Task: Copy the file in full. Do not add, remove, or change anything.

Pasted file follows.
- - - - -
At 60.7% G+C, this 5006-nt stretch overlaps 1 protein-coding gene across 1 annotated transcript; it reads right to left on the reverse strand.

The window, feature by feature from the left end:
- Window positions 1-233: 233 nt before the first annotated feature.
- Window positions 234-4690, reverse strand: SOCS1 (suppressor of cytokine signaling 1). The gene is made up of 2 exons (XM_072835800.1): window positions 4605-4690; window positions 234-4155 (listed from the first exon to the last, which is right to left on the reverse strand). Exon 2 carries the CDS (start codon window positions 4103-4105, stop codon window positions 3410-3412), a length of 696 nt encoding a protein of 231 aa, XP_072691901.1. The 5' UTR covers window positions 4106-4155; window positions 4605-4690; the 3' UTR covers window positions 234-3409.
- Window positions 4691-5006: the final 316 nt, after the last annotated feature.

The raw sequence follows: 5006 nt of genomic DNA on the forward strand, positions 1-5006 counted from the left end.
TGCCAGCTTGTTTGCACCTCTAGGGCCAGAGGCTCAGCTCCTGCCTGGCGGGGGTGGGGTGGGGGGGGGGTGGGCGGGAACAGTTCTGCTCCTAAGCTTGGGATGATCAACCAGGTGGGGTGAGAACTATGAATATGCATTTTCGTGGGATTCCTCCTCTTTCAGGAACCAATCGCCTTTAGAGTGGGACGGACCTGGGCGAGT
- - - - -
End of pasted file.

At 60.7% G+C, this 5006-nt stretch overlaps 1 protein-coding gene across 1 annotated transcript; it reads right to left on the reverse strand.

The window, feature by feature from the left end:
- Window positions 1-233: 233 nt before the first annotated feature.
- Window positions 234-4690, reverse strand: SOCS1 (suppressor of cytokine signaling 1). The gene is made up of 2 exons (XM_072835800.1): window positions 4605-4690; window positions 234-4155 (listed from the first exon to the last, which is right to left on the reverse strand). Exon 2 carries the CDS (start codon window positions 4103-4105, stop codon window positions 3410-3412), a length of 696 nt encoding a protein of 231 aa, XP_072691901.1. The 5' UTR covers window positions 4106-4155; window positions 4605-4690; the 3' UTR covers window positions 234-3409.
- Window positions 4691-5006: the final 316 nt, after the last annotated feature.

The raw sequence follows: 5006 nt of genomic DNA on the forward strand, positions 1-5006 counted from the left end.
TGCCAGCTTGTTTGCACCTCTAGGGCCAGAGGCTCAGCTCCTGCCTGGCGGGGGTGGGGTGGGGGGGGGGTGGGCGGGAACAGTTCTGCTCCTAAGCTTGGGATGATCAACCAGGTGGGGTGAGAACTATGAATATGCATTTTCGTGGGATTCCTCCTCTTTCAGGAACCAATCGCCTTTAGAGTGGGACGGACCTGGGCGAGT